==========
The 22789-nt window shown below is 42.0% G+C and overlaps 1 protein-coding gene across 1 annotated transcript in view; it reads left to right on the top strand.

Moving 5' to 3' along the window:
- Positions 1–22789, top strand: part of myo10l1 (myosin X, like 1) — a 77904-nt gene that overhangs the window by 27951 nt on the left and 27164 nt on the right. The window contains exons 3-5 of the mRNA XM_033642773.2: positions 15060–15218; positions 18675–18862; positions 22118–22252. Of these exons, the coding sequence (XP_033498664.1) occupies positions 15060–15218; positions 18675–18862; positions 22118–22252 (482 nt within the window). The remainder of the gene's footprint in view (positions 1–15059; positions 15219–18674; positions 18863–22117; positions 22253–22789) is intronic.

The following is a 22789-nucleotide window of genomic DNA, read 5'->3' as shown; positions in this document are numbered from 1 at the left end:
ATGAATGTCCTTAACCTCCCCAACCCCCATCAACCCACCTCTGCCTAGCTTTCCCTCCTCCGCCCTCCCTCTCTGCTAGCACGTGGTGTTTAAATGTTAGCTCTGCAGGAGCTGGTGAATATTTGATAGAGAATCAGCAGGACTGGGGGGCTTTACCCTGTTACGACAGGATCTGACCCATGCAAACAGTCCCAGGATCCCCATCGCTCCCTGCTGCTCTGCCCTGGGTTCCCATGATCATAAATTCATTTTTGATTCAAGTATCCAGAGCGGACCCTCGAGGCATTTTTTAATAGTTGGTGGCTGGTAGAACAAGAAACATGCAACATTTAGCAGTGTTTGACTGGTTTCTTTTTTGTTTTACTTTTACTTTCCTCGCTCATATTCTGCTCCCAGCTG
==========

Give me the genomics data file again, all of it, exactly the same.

The 22789-nt window shown below is 42.0% G+C and overlaps 1 protein-coding gene across 1 annotated transcript in view; it reads left to right on the top strand.

Moving 5' to 3' along the window:
- Positions 1–22789, top strand: part of myo10l1 (myosin X, like 1) — a 77904-nt gene that overhangs the window by 27951 nt on the left and 27164 nt on the right. The window contains exons 3-5 of the mRNA XM_033642773.2: positions 15060–15218; positions 18675–18862; positions 22118–22252. Of these exons, the coding sequence (XP_033498664.1) occupies positions 15060–15218; positions 18675–18862; positions 22118–22252 (482 nt within the window). The remainder of the gene's footprint in view (positions 1–15059; positions 15219–18674; positions 18863–22117; positions 22253–22789) is intronic.

The following is a 22789-nucleotide window of genomic DNA, read 5'->3' as shown; positions in this document are numbered from 1 at the left end:
ATGAATGTCCTTAACCTCCCCAACCCCCATCAACCCACCTCTGCCTAGCTTTCCCTCCTCCGCCCTCCCTCTCTGCTAGCACGTGGTGTTTAAATGTTAGCTCTGCAGGAGCTGGTGAATATTTGATAGAGAATCAGCAGGACTGGGGGGCTTTACCCTGTTACGACAGGATCTGACCCATGCAAACAGTCCCAGGATCCCCATCGCTCCCTGCTGCTCTGCCCTGGGTTCCCATGATCATAAATTCATTTTTGATTCAAGTATCCAGAGCGGACCCTCGAGGCATTTTTTAATAGTTGGTGGCTGGTAGAACAAGAAACATGCAACATTTAGCAGTGTTTGACTGGTTTCTTTTTTGTTTTACTTTTACTTTCCTCGCTCATATTCTGCTCCCAGCTG